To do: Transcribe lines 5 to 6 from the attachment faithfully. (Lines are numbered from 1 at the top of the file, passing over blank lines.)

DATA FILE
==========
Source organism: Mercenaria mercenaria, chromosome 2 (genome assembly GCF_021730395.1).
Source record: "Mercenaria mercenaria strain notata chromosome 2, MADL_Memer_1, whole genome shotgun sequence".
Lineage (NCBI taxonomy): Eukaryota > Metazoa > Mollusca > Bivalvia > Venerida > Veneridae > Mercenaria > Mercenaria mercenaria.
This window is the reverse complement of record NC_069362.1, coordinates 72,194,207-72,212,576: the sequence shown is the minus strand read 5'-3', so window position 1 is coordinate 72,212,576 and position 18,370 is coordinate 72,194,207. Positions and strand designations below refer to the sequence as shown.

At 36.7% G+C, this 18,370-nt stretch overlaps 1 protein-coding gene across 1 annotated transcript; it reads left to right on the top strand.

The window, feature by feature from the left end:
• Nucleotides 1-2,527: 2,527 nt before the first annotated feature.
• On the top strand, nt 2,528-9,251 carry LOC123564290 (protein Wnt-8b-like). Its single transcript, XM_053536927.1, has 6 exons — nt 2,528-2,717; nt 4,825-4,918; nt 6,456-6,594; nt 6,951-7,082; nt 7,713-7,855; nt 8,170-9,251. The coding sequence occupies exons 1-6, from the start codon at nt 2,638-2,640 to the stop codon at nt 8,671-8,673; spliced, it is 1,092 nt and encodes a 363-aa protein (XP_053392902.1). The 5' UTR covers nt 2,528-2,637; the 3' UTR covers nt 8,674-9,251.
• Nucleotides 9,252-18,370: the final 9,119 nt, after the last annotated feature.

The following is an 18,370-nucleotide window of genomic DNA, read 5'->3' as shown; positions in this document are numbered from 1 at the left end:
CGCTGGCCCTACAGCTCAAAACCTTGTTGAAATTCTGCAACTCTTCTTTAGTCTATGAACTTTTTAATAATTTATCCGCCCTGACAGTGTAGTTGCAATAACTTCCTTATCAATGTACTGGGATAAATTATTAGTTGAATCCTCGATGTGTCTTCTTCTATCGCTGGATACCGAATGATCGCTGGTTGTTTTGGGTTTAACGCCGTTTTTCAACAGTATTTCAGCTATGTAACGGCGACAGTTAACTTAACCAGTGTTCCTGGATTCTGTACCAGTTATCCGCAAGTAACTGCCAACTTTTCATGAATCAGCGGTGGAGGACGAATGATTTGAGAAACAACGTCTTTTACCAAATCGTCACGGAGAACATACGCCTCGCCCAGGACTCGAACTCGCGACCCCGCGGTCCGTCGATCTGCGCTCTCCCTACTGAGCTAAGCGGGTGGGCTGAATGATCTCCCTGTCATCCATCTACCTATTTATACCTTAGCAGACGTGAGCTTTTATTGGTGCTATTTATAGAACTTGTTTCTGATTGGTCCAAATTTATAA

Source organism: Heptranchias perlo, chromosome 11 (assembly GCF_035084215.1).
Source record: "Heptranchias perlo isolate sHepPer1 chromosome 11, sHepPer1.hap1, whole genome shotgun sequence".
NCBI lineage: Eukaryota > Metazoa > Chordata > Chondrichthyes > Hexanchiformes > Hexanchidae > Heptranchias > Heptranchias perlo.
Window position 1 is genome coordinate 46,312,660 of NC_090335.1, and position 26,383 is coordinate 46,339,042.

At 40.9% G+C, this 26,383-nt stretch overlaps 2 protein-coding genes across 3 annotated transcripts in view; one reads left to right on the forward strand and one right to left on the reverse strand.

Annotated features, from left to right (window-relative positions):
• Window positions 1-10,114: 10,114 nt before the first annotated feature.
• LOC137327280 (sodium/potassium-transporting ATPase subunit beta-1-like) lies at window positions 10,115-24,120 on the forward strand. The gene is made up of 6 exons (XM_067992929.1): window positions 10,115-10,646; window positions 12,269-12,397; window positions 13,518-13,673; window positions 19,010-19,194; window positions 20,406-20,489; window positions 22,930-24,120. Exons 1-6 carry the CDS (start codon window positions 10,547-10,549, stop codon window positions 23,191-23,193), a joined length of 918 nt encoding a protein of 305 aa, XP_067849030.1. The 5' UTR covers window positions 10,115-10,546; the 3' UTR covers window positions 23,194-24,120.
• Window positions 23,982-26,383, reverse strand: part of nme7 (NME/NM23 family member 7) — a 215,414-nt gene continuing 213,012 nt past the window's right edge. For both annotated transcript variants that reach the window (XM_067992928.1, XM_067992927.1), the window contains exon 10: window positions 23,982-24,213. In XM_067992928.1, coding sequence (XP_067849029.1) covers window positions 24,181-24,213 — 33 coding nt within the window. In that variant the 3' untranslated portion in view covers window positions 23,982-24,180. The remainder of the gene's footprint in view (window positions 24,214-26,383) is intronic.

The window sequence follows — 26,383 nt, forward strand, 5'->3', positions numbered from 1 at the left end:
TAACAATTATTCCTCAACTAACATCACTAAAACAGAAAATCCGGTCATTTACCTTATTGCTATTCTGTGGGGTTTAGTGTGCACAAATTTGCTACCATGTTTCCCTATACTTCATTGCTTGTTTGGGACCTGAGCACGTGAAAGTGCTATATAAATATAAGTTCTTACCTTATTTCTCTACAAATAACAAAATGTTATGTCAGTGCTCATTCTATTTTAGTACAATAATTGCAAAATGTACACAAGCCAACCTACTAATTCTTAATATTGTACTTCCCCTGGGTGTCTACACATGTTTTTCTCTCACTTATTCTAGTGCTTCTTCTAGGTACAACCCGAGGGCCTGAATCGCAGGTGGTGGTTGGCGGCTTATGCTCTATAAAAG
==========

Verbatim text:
At 36.7% G+C, this 18,370-nt stretch overlaps 1 protein-coding gene across 1 annotated transcript; it reads left to right on the top strand.

The window, feature by feature from the left end: